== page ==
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View Diary: Perhaps a simpler way to find out if a number is prime. (44 comments)

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  •  It's basically a variation on (5+ / 0-)

    the Sieve of Eratosthenes (SoE).

    Except - you don't indicate how your method already knows 5, 7, 11, 13, etc. are prime (without referring to a table of primes, I suppose). SoE figures that out on its own.

    It's never too late to have a happy childhood - Tom Robbins

    by badger on Mon Dec 05, 2011 at 01:12:10 PM PST

    •  Any number that ends in (0+ / 0-)

      .333 or .666 is prime before the number 25 which is a multiple of the first Prime after the number 3. That number is 5 the multiple of 5 is 25 and when divided by the number 3 ends in 8.333.
          We look at odd numbers that end in .333 or .666 starting from the number 1 and going to 25 for the reasons I just stated.
         We scratch off the multiples of primes whether multiplied by themselves or another prime we can find all prime numbers this way. I suspect we can find them this way simpler and faster without a computer. I would like a test of my idea vs other ideas mentioned in the comments on a computer.
           Until I get a chance to study the other ideas mentioned in the comments and I do mean STUDY so don't expect a reply until another diary.  And even then a computer test of speed is I admit  the ultimate test.
         Well all I can ask is does my idea work and am I right that after some time to study my idea does my idea work faster for humans than other methods to figure out if large groups of numbers starting from the number 1 are prime?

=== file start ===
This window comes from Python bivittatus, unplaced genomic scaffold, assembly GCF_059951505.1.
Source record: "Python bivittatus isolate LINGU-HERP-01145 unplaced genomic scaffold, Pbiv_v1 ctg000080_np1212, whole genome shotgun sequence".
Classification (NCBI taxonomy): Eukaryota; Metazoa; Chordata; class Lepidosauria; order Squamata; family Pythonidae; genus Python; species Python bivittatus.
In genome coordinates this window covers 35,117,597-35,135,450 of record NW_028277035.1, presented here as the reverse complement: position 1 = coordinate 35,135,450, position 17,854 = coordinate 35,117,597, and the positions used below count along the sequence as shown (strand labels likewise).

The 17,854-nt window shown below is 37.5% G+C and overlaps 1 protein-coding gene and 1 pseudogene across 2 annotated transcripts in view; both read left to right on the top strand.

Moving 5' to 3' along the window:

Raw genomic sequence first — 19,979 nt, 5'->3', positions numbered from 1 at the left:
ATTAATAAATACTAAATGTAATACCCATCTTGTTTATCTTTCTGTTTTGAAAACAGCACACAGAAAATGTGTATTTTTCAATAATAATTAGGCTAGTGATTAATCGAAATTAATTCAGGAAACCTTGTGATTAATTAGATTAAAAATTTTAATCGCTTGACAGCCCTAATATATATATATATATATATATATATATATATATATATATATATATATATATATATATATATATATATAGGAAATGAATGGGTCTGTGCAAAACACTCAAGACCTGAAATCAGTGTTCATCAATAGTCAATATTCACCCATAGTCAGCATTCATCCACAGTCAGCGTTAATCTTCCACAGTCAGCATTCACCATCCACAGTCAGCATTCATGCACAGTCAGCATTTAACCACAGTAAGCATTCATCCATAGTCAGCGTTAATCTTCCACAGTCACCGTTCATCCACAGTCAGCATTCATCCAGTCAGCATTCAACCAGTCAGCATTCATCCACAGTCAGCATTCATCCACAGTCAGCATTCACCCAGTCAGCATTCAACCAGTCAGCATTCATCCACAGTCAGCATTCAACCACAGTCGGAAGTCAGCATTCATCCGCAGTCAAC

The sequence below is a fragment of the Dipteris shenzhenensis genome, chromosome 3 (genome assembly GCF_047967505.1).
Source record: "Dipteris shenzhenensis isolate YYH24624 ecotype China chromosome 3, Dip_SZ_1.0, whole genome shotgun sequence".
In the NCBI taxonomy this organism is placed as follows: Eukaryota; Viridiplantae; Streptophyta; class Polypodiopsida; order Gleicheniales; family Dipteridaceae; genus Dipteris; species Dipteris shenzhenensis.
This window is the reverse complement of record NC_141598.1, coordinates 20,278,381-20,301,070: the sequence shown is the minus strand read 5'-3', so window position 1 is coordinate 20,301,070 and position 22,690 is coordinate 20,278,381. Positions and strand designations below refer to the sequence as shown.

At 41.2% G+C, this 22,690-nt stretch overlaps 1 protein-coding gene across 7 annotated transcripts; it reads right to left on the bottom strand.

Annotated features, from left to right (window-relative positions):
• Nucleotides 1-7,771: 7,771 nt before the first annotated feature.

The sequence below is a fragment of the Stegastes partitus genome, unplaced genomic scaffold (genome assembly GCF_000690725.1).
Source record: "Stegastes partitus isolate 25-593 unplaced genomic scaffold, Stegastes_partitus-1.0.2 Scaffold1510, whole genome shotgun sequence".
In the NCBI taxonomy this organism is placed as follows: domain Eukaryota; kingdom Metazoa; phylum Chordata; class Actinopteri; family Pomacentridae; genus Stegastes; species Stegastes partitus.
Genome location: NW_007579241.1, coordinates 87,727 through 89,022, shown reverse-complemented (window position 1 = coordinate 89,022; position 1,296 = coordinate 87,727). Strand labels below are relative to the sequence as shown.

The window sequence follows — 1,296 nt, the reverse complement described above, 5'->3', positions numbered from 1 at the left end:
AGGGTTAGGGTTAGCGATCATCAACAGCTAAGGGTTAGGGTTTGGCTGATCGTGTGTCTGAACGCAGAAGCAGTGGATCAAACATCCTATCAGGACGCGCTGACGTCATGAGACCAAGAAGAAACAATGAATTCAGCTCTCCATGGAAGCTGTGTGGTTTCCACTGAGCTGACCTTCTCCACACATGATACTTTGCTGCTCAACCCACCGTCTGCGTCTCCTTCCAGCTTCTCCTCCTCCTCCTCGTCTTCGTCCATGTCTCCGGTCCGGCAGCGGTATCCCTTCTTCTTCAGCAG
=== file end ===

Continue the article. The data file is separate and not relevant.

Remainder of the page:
I welcome challenges to prove my idea doesn't work and if it does not I will find an idea that does work.
          The Lefty Blogs are all about new ideas and proving them if I'm shown I'm wrong and my idea does not work at all then I will admit it.
          If there is a simpler way I will admit it. I am curious about how if my idea does work how it compares to computer ideas that do work.

      •  And how does your method know that (0+ / 0-)

        for example, 31 or 61 are primes, without being told? Either it doesn't, or you've left something out.

        Here's a hint: watch the animation at the wikipedia link above and think about how, once the program running the animation finds out that 11 is prime, it can fill in all the other primes on the chart with purple, without touching any other previously visited numbers - no multplying anything by 11 is necessary*, which is faster than the method you've described. It isn't necessary to test any of the "purple" primes in any way - the program already "knows" they're prime.

        *Except that 11 X 11 = 121

        It's never too late to have a happy childhood - Tom Robbins

        by badger on Mon Dec 05, 2011 at 04:48:03 PM PST

        [ Parent ]

        •  Did you try really try and understand (0+ / 0-)

          my idea? " for example, 31 or 61 are primes, without being told? Either it doesn't, or you've left something out."divide every odd number by the number  3 then since 5*5 the first prime after 3 is the first non prime number that ends in a .333 or .666 then every number that ends in a .333 or .666 is prime you multiple all the numbers that end in .333 or .666 by themselves and by the other numbers so yes 31 is prime because 7 the next prime number * 5 = 35 therefore 31 is prime. Just follow the steps. I will try and explain this better if I decide to do a next time. I am still studying your links.

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